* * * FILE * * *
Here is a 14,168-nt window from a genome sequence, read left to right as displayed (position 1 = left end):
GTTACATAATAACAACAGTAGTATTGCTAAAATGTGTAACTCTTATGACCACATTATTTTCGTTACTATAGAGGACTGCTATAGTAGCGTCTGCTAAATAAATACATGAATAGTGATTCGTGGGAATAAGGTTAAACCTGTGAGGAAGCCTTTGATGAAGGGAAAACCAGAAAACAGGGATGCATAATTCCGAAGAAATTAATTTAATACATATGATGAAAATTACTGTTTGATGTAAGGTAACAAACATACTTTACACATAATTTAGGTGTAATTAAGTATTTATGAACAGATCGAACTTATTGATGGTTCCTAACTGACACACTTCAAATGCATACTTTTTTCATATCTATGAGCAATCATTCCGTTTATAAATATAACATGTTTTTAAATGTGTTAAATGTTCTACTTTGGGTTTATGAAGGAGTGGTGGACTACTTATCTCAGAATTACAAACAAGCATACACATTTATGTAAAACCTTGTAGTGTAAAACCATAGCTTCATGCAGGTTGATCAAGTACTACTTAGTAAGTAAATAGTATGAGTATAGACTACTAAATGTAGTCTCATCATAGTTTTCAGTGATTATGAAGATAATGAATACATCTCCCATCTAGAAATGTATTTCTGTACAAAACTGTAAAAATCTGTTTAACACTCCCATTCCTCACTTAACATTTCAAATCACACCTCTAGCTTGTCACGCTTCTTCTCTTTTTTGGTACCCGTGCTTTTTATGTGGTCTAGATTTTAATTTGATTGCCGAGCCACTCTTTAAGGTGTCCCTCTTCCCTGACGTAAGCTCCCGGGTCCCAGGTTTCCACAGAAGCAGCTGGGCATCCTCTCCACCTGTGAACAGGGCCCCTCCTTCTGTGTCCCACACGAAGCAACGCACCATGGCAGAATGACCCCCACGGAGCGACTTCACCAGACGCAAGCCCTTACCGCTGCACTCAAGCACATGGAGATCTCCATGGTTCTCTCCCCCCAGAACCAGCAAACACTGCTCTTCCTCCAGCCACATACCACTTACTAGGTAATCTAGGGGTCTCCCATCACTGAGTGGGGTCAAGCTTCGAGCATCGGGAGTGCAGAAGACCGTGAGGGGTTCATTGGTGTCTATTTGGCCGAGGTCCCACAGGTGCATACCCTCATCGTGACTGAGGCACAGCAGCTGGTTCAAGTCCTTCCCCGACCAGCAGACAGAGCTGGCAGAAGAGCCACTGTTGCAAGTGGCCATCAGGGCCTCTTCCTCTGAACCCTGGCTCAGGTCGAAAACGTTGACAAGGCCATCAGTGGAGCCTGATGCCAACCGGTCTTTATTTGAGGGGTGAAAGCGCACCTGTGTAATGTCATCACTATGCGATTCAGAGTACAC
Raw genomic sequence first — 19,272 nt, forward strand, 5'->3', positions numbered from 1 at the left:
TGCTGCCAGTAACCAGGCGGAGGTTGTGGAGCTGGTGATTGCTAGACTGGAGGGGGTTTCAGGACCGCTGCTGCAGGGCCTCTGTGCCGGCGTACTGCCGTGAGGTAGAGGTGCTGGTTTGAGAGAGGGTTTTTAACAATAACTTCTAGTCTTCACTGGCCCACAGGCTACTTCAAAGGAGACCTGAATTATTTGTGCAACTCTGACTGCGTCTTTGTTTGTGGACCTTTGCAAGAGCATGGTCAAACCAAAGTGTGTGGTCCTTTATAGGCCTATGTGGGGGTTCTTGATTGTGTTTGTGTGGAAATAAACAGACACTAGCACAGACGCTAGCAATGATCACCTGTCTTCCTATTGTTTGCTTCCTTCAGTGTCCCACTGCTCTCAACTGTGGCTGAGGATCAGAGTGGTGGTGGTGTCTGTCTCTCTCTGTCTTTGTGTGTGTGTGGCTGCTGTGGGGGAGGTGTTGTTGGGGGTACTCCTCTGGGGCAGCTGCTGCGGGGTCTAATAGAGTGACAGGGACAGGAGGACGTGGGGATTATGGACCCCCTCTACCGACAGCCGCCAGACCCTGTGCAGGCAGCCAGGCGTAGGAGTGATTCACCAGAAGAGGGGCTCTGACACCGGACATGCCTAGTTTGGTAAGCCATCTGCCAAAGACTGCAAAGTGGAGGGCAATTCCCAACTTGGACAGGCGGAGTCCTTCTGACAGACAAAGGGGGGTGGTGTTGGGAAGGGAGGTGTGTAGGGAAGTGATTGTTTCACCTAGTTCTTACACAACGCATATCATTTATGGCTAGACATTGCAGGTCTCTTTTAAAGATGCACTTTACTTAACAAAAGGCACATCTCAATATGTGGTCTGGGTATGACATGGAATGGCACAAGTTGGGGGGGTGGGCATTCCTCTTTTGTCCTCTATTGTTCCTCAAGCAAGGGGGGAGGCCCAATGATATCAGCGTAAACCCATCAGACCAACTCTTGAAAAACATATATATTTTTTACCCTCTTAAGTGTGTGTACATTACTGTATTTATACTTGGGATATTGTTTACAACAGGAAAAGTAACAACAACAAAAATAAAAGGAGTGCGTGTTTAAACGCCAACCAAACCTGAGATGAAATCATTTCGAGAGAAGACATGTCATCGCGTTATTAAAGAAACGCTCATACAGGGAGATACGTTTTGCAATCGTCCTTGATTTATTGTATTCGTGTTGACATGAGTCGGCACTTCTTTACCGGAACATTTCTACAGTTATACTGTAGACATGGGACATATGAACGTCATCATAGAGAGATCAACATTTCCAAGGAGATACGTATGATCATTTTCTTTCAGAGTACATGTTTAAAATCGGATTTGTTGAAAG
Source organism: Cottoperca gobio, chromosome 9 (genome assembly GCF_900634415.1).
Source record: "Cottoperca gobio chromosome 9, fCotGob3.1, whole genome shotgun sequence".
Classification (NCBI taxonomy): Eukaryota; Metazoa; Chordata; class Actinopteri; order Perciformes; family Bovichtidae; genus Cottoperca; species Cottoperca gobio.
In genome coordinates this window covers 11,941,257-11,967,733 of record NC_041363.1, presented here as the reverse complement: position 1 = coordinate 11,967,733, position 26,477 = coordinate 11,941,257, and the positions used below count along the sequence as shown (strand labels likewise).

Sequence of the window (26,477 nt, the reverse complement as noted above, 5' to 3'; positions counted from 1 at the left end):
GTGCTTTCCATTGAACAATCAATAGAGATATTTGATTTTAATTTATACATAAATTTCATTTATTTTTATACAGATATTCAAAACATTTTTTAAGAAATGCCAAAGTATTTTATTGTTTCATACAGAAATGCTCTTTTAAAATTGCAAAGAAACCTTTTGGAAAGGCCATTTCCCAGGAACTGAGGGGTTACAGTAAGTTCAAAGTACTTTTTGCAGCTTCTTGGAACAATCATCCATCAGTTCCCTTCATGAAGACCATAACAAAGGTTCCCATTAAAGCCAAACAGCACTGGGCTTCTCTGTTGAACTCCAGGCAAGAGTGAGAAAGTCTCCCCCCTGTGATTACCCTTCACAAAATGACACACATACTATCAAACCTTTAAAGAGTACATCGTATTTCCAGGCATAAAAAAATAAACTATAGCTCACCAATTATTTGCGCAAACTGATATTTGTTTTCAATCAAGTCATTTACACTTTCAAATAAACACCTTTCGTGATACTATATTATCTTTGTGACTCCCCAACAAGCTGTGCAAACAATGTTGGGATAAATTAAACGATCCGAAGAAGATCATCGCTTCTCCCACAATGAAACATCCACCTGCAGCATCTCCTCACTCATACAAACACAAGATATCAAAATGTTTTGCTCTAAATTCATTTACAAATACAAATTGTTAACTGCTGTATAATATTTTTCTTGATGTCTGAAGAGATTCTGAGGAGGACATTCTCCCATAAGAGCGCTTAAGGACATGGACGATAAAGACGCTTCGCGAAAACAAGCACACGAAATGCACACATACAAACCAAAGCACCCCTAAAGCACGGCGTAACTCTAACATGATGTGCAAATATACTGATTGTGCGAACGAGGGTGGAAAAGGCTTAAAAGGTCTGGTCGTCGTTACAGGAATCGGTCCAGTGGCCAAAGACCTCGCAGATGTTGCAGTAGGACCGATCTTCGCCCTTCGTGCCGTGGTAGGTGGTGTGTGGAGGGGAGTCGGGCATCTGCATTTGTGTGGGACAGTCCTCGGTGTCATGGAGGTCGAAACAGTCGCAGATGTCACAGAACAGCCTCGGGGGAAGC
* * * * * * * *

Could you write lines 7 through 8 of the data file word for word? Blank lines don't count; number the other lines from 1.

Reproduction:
Classification (NCBI taxonomy): Eukaryota; Metazoa; Chordata; class Actinopteri; order Perciformes; family Bovichtidae; genus Cottoperca; species Cottoperca gobio.
In genome coordinates this window covers 11,941,257-11,967,733 of record NC_041363.1, presented here as the reverse complement: position 1 = coordinate 11,967,733, position 26,477 = coordinate 11,941,257, and the positions used below count along the sequence as shown (strand labels likewise).